Now, this money was greatly appreciated by them all, but that’s not to say it’s only economic need. There was this driving anger against Americans, against the occupation—but not in terms of this ideology that we see coming out of the ISIS official publications or through social media. It was anger—it was much more personal. It was much more about their own childhoods and adolescences, that they had been blocked from having a normal life because, as they saw it, of the American occupation.


There are some serious issues to address.

John Kerry is clearly not qualified to address them.

Hopefully, Barack is.

He's in the White House until late January 2017.

Hopefully, he can do something during that time.

He needs to.

Guy Taylor (Washington Times) reports:

Key tribal leaders from Iraq’s Sunni Arab population say U.S. officials have failed to work with them in the fight against the Islamic State and assert that Russia is now increasingly eager to fill the void — even inviting influential sheikhs to visit Moscow and air their grievances.
While the Obama administration admits its push for a “Sunni Awakening 2.0” to break the Islamic State’s hold on Iraq has gone more slowly than hoped, the claims made by five separate Sunni tribal sheikhs in interviews with The Washington Times paint a far bleaker picture, one in which Washington appears to have bungled a chance to recreate an approach that worked against the terrorists in the past.

How does this address the perception that no one will stand with the Sunnis?

It doesn't.

It pushes the message that no one cares about the Sunnis.

Certainly Lara Logan didn't give a damn about them on Sunday when she did the report on 60 MINUTES which only acknowledged the Sunnis when speaking of . . . the Islamic State..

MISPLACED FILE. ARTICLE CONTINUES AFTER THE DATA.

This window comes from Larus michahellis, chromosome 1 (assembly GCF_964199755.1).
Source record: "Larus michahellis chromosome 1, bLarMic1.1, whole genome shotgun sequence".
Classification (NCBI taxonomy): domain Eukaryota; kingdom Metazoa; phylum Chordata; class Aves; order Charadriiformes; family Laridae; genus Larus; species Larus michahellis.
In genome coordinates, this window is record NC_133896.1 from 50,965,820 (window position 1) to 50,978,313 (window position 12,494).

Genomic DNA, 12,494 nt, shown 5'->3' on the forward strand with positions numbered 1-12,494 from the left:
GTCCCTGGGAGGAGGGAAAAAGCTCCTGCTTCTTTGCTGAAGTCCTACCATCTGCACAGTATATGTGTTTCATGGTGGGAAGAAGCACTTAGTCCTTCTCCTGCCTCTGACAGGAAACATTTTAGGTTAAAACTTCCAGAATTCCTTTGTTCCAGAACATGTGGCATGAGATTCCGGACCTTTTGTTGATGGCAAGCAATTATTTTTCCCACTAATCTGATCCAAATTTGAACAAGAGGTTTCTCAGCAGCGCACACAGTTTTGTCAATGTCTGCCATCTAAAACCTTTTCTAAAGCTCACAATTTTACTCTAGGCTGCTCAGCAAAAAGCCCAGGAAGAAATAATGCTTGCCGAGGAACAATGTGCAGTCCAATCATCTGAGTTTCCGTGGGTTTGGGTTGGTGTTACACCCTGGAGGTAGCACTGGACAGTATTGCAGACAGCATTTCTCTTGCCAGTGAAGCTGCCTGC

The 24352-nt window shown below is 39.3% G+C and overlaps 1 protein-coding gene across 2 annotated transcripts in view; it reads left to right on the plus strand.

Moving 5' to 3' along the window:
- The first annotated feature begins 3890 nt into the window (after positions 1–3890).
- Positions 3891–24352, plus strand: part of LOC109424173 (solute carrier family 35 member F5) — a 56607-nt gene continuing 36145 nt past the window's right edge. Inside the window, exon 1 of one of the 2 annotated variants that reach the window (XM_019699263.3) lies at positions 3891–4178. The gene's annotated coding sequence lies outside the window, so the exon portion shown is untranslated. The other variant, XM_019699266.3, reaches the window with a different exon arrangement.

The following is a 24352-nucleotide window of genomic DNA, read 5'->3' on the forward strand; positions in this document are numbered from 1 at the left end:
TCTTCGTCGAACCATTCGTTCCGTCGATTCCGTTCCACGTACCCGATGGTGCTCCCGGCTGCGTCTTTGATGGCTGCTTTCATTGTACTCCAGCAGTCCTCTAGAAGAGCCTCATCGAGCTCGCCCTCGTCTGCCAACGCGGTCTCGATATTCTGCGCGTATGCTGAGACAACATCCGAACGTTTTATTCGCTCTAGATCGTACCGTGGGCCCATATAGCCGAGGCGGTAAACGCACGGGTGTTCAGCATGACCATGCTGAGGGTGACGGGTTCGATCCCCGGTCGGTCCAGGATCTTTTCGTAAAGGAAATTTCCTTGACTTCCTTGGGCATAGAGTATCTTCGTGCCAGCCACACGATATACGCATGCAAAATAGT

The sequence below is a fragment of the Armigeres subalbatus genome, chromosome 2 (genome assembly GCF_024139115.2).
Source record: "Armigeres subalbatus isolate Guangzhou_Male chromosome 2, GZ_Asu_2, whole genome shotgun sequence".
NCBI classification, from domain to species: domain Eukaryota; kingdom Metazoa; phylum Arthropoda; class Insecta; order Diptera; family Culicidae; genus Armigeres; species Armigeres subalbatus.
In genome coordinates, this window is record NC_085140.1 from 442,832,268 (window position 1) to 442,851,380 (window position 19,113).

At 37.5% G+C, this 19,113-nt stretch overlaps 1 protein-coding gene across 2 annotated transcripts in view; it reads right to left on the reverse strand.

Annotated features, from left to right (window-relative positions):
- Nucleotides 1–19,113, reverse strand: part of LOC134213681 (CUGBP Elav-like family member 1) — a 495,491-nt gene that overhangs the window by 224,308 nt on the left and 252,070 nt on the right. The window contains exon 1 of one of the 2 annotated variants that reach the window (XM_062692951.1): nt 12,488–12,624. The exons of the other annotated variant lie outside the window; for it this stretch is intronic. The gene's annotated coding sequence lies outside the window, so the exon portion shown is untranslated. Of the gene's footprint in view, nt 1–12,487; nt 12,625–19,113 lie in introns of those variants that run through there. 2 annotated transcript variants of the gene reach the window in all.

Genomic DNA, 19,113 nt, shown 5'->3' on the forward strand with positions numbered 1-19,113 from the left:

Sunni fighters against the Islamic State don't apparently exist -- not in Lara's report.

So Sunnis risk their lives in Anbar Province to fight against the Islamic State and Lara Logan can't even acknowledge them?

And you wonder who's winning hearts and minds.

The United States government has refused -- repeatedly -- to stand up for the Sunnis.

This was most obvious with regards to spring massacre.

The April 23, 2013 massacre of a sit-in in Hawija which resulted from  Nouri's federal forces storming in.  Alsumaria noted Kirkuk's Department of Health (Hawija is in Kirkuk)  announced 50 activists have died and 110 were injured in the assault.   AFP reported the death toll eventually (as some wounded died) rose to 53 dead.   UNICEF noted that the dead included 8 children (twelve more were injured).

The US could have stopped that.

One call to Nouri saying, "Cut it out or we cut the funding."

That's all it would have taken.

But the US government -- the White House -- was still determined to stand with Nouri.

(Hawija is over 98% Sunni.)

Time and again, crimes against the Sunnis were ignored and/or tolerated by the US government.

Barack has a lot of work to do to make up for the impression he's already set.

Mocking the Islamic State to the giggles of various Shi'ite thugs will not help Barack but it will make some Sunnis even more hostile towards those they see as degrading and attacking the Sunni population.

Meanwhile new developments in the war on the Islamic State?  Pacifica Evening News puts it mildly, "Turkish Military Downs Russian Jet, Complicating Global Response to Syrian Civil War."

The US Defense Dept claimed/bragged yesterday:

Strikes in Iraq
Bomber, fighter and remotely piloted aircraft and rocket artillery conducted 19 strikes in Iraq, coordinated with and in support of Iraq’s government:

-- Near Abu Hayat, one strike struck an ISIL staging area.

-- Near Rutbah, one strike struck an ISIL vehicle bomb facility.